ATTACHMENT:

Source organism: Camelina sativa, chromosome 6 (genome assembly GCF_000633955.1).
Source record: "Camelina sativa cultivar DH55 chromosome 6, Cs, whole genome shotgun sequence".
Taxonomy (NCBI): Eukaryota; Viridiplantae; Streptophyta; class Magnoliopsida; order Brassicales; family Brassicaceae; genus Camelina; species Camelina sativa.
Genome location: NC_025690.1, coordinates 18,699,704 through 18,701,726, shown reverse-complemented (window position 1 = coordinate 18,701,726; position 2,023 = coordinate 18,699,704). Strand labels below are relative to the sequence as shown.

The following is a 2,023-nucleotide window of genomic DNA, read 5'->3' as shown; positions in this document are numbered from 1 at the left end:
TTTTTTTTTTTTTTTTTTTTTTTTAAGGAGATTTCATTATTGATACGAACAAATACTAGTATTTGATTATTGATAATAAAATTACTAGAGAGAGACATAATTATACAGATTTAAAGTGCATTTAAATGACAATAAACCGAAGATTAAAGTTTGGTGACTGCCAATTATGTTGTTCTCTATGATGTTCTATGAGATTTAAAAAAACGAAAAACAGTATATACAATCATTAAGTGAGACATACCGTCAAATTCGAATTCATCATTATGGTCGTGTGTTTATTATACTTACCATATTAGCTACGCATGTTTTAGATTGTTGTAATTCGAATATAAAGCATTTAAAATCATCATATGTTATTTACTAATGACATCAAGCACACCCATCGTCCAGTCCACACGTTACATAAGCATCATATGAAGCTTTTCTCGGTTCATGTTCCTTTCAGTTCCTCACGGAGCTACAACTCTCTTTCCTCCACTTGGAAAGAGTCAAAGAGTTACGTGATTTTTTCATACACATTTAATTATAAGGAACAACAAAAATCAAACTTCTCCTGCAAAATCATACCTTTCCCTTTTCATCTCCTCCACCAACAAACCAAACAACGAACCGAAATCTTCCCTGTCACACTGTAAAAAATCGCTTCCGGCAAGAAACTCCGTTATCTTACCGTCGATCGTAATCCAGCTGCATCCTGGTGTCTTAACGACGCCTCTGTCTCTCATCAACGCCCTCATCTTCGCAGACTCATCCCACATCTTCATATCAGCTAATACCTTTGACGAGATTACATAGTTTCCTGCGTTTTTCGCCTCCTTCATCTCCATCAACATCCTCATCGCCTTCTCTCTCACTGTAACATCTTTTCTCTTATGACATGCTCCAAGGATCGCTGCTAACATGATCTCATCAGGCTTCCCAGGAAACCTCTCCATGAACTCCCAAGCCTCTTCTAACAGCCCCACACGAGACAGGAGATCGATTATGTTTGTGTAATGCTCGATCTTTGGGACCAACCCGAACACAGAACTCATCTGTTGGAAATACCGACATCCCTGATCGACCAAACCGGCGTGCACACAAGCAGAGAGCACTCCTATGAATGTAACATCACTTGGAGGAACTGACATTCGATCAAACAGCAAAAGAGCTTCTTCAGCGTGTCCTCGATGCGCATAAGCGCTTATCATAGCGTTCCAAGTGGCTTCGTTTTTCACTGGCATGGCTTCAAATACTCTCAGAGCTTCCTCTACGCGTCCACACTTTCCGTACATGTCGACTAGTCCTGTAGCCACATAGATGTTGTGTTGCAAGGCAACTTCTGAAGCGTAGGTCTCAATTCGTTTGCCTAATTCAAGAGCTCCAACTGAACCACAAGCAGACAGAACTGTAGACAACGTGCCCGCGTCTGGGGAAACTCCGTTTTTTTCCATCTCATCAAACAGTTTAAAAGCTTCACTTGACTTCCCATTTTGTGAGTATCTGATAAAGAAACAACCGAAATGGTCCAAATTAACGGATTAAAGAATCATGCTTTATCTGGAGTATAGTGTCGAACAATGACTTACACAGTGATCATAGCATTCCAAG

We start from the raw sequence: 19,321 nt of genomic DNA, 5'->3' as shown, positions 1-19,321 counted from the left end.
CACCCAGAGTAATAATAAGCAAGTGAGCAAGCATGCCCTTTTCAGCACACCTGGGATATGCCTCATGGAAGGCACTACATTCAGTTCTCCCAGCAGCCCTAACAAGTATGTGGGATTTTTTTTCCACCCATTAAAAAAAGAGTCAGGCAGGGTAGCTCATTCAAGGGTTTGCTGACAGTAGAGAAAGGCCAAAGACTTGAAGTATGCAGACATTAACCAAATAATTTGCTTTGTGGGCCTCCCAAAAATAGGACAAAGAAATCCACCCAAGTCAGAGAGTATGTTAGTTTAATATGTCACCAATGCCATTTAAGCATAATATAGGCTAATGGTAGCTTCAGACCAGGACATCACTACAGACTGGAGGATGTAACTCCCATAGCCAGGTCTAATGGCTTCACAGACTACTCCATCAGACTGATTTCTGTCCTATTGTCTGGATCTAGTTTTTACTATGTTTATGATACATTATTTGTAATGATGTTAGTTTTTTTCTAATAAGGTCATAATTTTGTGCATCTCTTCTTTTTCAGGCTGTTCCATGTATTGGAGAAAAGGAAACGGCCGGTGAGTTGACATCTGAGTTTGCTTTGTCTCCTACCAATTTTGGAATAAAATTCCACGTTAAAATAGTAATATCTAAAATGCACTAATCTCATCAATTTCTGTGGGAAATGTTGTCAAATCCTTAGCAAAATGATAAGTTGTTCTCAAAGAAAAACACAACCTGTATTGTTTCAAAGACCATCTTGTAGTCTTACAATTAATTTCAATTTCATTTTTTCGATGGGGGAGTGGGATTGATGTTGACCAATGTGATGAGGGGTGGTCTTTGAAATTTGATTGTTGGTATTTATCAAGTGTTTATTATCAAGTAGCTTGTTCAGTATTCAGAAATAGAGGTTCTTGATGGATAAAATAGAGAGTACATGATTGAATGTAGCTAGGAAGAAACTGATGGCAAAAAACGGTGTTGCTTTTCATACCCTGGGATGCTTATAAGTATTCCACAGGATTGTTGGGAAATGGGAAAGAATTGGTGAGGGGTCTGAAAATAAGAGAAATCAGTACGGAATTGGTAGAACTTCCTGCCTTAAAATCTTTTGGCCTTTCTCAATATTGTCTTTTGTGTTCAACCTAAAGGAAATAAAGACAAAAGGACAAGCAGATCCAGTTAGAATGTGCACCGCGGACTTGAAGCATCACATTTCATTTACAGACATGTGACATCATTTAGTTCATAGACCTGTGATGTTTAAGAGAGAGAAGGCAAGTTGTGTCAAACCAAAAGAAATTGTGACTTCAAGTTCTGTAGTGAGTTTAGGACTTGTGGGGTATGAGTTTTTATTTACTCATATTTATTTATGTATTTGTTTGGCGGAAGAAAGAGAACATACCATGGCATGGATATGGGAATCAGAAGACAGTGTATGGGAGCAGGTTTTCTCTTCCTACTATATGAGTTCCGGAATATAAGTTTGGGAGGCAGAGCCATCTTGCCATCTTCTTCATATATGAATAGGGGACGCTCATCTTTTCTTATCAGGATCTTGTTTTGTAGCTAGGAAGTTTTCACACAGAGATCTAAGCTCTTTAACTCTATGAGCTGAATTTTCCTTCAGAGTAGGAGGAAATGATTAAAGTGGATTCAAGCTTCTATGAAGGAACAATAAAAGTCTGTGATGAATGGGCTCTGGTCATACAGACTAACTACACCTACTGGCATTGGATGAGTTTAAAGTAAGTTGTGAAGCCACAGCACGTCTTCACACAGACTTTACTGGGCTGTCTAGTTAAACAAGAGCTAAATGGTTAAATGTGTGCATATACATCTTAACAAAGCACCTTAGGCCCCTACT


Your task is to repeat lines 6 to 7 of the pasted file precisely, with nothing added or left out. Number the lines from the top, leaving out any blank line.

TTTTTTTTTTTTTTTTTTTTTTTTAAGGAGATTTCATTATTGATACGAACAAATACTAGTATTTGATTATTGATAATAAAATTACTAGAGAGAGACATAATTATACAGATTTAAAGTGCATTTAAATGACAATAAACCGAAGATTAAAGTTTGGTGACTGCCAATTATGTTGTTCTCTATGATGTTCTATGAGATTTAAAAAAACGAAAAACAGTATATACAATCATTAAGTGAGACATACCGTCAAATTCGAATTCATCATTATGGTCGTGTGTTTATTATACTTACCATATTAGCTACGCATGTTTTAGATTGTTGTAATTCGAATATAAAGCATTTAAAATCATCATATGTTATTTACTAATGACATCAAGCACACCCATCGTCCAGTCCACACGTTACATAAGCATCATATGAAGCTTTTCTCGGTTCATGTTCCTTTCAGTTCCTCACGGAGCTACAACTCTCTTTCCTCCACTTGGAAAGAGTCAAAGAGTTACGTGATTTTTTCATACACATTTAATTATAAGGAACAACAAAAATCAAACTTCTCCTGCAAAATCATACCTTTCCCTTTTCATCTCCTCCACCAACAAACCAAACAACGAACCGAAATCTTCCCTGTCACACTGTAAAAAATCGCTTCCGGCAAGAAACTCCGTTATCTTACCGTCGATCGTAATCCAGCTGCATCCTGGTGTCTTAACGACGCCTCTGTCTCTCATCAACGCCCTCATCTTCGCAGACTCATCCCACATCTTCATATCAGCTAATACCTTTGACGAGATTACATAGTTTCCTGCGTTTTTCGCCTCCTTCATCTCCATCAACATCCTCATCGCCTTCTCTCTCACTGTAACATCTTTTCTCTTATGACATGCTCCAAGGATCGCTGCTAACATGATCTCATCAGGCTTCCCAGGAAACCTCTCCATGAACTCCCAAGCCTCTTCTAACAGCCCCACACGAGACAGGAGATCGATTATGTTTGTGTAATGCTCGATCTTTGGGACCAACCCGAACACAGAACTCATCTGTTGGAAATACCGACATCCCTGATCGACCAAACCGGCGTGCACACAAGCAGAGAGCACTCCTATGAATGTAACATCACTTGGAGGAACTGACATTCGATCAAACAGCAAAAGAGCTTCTTCAGCGTGTCCTCGATGCGCATAAGCGCTTATCATAGCGTTCCAAGTGGCTTCGTTTTTCACTGGCATGGCTTCAAATACTCTCAGAGCTTCCTCTACGCGTCCACACTTTCCGTACATGTCGACTAGTCCTGTAGCCACATAGATGTTGTGTTGCAAGGCAACTTCTGAAGCGTAGGTCTCAATTCGTTTGCCTAATTCAAGAGCTCCAACTGAACCACAAGCAGACAGAACTGTAGACAACGTGCCCGCGTCTGGGGAAACTCCGTTTTTTTCCATCTCATCAAACAGTTTAAAAGCTTCACTTGACTTCCCATTTTGTGAGTATCTGATAAAGAAACAACCGAAATGGTCCAAATTAACGGATTAAAGAATCATGCTTTATCTGGAGTATAGTGTCGAACAATGACTTACACAGTGATCATAGCATTCCAAG

We start from the raw sequence: 19,321 nt of genomic DNA, 5'->3' as shown, positions 1-19,321 counted from the left end.